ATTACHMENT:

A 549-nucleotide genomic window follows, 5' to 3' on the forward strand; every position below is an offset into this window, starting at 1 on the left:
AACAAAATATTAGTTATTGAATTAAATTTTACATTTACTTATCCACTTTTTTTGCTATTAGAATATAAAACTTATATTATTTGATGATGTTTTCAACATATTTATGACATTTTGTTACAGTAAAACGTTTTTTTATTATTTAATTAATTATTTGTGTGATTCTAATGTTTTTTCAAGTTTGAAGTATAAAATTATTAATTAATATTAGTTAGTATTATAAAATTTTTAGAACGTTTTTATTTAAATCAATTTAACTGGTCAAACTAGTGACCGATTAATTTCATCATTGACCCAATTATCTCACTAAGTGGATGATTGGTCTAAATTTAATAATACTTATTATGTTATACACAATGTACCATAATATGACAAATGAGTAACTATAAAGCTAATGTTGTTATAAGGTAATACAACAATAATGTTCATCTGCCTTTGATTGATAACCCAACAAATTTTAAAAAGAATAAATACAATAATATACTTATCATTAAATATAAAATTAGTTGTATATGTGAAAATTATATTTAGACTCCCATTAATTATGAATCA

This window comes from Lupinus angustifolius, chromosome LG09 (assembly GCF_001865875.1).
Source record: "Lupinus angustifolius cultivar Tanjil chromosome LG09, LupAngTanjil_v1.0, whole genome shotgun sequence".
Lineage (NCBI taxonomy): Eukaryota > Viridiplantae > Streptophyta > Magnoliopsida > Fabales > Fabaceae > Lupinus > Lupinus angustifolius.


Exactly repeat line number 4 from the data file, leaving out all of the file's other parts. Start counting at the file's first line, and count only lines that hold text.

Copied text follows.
Source record: "Lupinus angustifolius cultivar Tanjil chromosome LG09, LupAngTanjil_v1.0, whole genome shotgun sequence".